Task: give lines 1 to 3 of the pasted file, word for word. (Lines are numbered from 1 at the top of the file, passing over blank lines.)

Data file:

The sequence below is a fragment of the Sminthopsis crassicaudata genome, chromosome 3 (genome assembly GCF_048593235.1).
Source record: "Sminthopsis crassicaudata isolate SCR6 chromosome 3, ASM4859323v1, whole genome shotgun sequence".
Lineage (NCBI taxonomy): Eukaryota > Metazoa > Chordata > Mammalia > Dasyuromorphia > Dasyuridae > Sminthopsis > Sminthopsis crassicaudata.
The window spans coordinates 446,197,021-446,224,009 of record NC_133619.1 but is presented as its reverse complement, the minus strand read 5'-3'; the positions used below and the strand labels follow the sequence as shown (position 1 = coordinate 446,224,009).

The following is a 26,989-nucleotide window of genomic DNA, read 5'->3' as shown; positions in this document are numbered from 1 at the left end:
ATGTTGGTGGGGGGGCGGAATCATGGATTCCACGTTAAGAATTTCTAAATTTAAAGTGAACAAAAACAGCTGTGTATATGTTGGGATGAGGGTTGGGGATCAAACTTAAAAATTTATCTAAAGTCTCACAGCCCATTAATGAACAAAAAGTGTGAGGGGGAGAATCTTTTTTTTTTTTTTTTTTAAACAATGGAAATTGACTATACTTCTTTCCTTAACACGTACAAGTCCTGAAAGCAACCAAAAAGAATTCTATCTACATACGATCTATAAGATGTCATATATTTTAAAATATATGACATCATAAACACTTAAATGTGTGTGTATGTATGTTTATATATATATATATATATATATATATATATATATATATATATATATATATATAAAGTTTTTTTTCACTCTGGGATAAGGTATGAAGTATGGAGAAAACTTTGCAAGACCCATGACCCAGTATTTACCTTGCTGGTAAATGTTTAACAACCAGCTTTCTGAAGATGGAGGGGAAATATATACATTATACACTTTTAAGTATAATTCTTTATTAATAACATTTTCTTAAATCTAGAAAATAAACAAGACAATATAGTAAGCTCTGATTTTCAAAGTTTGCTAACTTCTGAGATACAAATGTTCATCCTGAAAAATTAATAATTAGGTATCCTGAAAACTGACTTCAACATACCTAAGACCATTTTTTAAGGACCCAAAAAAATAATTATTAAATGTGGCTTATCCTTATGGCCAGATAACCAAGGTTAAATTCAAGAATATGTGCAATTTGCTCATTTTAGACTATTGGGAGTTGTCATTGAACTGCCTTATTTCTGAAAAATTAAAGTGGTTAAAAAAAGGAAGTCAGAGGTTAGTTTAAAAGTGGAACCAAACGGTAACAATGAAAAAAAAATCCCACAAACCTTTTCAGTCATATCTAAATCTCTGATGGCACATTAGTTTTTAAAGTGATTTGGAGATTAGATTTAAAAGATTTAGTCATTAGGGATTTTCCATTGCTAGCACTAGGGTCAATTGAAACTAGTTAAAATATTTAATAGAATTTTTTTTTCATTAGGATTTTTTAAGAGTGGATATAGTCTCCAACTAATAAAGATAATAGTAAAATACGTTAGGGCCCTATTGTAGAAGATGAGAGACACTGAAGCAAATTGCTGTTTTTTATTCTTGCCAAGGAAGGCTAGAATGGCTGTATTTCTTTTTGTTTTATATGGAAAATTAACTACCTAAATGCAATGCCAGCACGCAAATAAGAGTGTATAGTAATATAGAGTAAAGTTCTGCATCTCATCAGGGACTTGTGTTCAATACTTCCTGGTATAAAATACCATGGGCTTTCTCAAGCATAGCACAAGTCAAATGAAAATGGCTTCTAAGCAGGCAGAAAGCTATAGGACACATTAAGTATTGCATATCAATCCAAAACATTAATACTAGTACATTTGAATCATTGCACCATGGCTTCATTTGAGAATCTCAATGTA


The sequence below is a fragment of the Sminthopsis crassicaudata genome, chromosome 3 (genome assembly GCF_048593235.1).
Source record: "Sminthopsis crassicaudata isolate SCR6 chromosome 3, ASM4859323v1, whole genome shotgun sequence".
Lineage (NCBI taxonomy): Eukaryota > Metazoa > Chordata > Mammalia > Dasyuromorphia > Dasyuridae > Sminthopsis > Sminthopsis crassicaudata.